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Capturing nutrition data for school-age children and adolescents

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By Zakari Ali and Natasha Lelijveld

Zakari Ali is Higher Scientific Officer at the MRC Unit, The Gambia Unit at the London School of Hygiene and Tropical Medicine (LSHTM). He works on food systems adaptation in West Africa and has a keen interest in school-age children and adolescent nutrition.

Natasha Lelijveld is a Senior Nutritionist at ENN specialising in infant and child wasting and adolescent nutrition. She has previously worked in research at the Malawi-Liverpool Wellcome Trust, the Hospital for Sick Kids in Toronto, the LSHTM and the No Wasted Lives initiative at Action Against Hunger.

Without good data, we’re flying blind. If you can’t see it, you can’t solve it.”
Kofi Annan (Former United Nations Secretary-General, 1997-2006).

Data gaps in school-age children (SAC) and adolescent nutrition and health are a key constraint to advancing advocacy and tracking progress globally. The exclusion of SAC and adolescents, or having them included in wide age ranges together with adults in routine surveys, represents a significant missed opportunity in obtaining SAC and adolescent-specific data (Ali et al, 2020). 

However, there are recent and ongoing efforts to generate SAC and adolescent-specific age and sex-disaggregated data. Here, we summarise some of the major surveys, studies and databases that routinely collect or host data at national or regional levels on SAC and adolescent nutrition globally (Table 1). Below, we briefly discuss two data platforms and two surveys that host and collect data on SAC and adolescents. 

The Adolescent Data Hub (ADH): The ADH is one of the largest open-access data catalogues that aims to increase the accessibility of data on adolescents in low- and middle-income countries (LMIC). Users can search for datasets by country or region, sex, age (10-14 and 15-19 years of age), the type of data (longitudinal or cross-sectional) or by topic (White et al, 2020).

Global Burden of Diseases (GBD) database: The GBD database is hosted by the Institute for Health Metrics and Evaluation (IHME). It provides annually updated robust modelled data estimates for 333 health outcomes and 84 risks and determinants. The IHME’s GBD data was used for 12 headline indicators for adolescent health as defined by the Lancet 2016 commission on adolescent health and wellbeing (Azzopardi et al, 2019). 

The Demographic and Health Survey (DHS) programme: During the last three decades, the DHS programme has supported the collection of 400 nationally representative surveys in over 90 LMIC. While adolescents are not a specific target group of the DHS, adolescents are included in the 15-24 years of age category. Benedict et al (2018) pulled microdata (from 2000-2017) from 87 countries to summarise the nutrition of adolescent girls and boys 15-19 years of age. They estimated the prevalence of anaemia, iron supplementation and dietary diversity. Anthropometric data was reanalysed using World Health Organization (WHO) cut-offs as the DHS programme commonly uses adult body mass index (BMI) cut-offs for adolescents1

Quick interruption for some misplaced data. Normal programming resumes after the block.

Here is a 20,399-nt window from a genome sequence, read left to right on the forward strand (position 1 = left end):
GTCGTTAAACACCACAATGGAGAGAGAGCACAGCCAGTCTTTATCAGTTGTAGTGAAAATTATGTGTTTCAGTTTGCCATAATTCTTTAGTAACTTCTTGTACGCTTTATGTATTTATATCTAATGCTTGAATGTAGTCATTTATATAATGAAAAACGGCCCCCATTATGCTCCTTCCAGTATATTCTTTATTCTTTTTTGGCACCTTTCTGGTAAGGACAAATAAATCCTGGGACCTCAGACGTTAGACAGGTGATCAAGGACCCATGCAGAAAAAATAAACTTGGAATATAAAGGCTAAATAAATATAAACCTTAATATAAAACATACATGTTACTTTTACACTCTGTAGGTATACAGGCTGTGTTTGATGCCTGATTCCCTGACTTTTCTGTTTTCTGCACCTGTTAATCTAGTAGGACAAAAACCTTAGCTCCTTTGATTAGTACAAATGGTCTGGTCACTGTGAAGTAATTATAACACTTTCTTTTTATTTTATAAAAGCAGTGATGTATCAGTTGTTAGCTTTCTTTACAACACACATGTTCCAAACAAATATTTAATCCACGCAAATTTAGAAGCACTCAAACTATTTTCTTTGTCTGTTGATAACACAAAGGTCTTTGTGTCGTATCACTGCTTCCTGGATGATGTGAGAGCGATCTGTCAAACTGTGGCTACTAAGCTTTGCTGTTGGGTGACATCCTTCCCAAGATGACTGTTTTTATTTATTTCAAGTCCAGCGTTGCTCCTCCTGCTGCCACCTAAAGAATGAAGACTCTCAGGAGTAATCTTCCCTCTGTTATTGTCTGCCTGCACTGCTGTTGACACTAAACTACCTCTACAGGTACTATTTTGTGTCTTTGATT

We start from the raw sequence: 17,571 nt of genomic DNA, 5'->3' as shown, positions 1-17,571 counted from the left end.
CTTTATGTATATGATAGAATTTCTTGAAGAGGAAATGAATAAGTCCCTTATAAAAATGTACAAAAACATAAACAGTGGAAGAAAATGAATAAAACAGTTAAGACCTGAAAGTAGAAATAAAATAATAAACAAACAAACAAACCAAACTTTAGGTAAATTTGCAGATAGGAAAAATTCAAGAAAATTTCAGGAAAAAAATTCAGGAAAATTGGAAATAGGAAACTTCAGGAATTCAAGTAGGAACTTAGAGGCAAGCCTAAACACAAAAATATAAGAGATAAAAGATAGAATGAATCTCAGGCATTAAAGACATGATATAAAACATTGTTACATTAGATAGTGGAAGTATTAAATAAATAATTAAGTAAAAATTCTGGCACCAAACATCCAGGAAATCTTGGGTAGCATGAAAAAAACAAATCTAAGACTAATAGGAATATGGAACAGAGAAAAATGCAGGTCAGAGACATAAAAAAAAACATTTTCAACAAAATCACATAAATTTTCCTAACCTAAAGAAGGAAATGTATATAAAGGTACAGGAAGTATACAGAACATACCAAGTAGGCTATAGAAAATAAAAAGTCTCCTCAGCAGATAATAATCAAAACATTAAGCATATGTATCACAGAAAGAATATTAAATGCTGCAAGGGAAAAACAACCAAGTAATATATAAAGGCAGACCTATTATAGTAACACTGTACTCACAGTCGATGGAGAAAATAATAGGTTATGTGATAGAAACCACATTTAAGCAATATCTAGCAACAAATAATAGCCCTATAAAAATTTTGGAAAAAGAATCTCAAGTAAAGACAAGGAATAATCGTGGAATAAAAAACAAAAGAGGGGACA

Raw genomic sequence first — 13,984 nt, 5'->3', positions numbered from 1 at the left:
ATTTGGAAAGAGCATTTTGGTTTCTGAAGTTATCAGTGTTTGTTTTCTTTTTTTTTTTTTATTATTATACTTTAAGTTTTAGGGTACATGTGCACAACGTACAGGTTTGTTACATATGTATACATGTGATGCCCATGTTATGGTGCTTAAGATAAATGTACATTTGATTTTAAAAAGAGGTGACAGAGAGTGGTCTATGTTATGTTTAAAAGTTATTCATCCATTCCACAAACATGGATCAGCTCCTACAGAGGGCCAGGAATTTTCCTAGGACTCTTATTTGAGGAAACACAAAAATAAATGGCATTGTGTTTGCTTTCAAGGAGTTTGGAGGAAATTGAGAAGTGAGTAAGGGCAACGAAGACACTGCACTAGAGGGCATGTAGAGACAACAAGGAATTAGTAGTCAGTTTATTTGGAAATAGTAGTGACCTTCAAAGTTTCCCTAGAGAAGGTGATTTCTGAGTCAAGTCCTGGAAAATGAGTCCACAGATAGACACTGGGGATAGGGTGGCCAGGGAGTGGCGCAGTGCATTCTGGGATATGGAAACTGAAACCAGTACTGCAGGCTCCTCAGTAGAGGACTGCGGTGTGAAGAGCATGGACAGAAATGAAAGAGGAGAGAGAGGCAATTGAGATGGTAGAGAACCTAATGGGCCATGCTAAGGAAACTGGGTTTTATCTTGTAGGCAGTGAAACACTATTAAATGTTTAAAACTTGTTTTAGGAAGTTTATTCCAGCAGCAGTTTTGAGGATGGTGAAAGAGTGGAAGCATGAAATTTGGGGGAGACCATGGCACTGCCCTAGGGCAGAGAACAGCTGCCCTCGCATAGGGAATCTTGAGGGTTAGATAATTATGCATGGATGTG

Global School-Based Student Health Survey (GSHS): The GSHS is a WHO initiative with the Centers for Disease Control and Prevention. GSHS is designed to assess the health and nutrition behaviours of school-going adolescents (13-17 years of age). The self-administered survey reports data on adolescent overweight and obesity using BMI-for-age cut-offs. Intake of carbonated soft drinks, food security and other indicators are also collected depending on the implementing country’s priorities and preferences. 

These adolescent-specific data sources, in addition to the others outlined in Table 1, endeavour to make data available and in more user-friendly formats although they are only as good as the original surveys. Hence, data gaps in survey designs, such as the regular omission of SAC and adolescents, non-data disaggregation (by sex and age group) or including them in adult age groups, limit the utility of the data and estimates from most sources.

Table 1: Surveys and databases reporting school-age children and/or adolescent nutrition data

Low- and middle-income countries (LMIC); body mass index (BMI); World Health Organization (WHO)

For further information, please contact Zakari Ali at Zakari.Ali1@alumni.lshtm.ac.uk


1See research summary in this edition of Field Exchange entitled “Anthropometric assessment of nutritional status in school-age children and adolescents ”


References

Ali, Z, Lelijveld, N, Wrottesley, S and Mates, E (2020) Adolescent nutrition mapping study: A global stakeholder survey of policies, research, interventions and data gaps. Emergency Nutrition Network. Available: https://www.ennonline.net/adolescentnutritionmappingstudy (Accessed: 26th of July 2021).

Azzopardi, PS, Hearps, SJC, Francis, KL et al (2019) Progress in adolescent health and wellbeing: tracking 12 headline indicators for 195 countries and territories, 1990–2016. The Lancet. 2019;393(10176):1101-1118.

Benedict, R, Schmale, A and Namaste, S (2018) Adolescent Nutrition 2000–2017: DHS Data on Adolescents Age 15–19. Rockville, MD: ICF. Available: https://dhsprogram.com/pubs/pdf/CR47/CR47.pdf (Accessed: 26th of July 2021).

White, C, Misunas, C, Chuang, E, De Almada, M, Psaki, S, Ngo TD (2020) The Adolescent Data Hub: The Largest Catalog of Open Access Data on Adolescents Living in Low- and Middle-Income Countries. Studies in family planning. 2020;51(1):103-115.

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Zakari Ali and Natasha Lelijveld (). Capturing nutrition data for school-age children and adolescents. Field Exchange 66, November 2021. p63. www.ennonline.net/fex/66/capturingnutritiondatachildren

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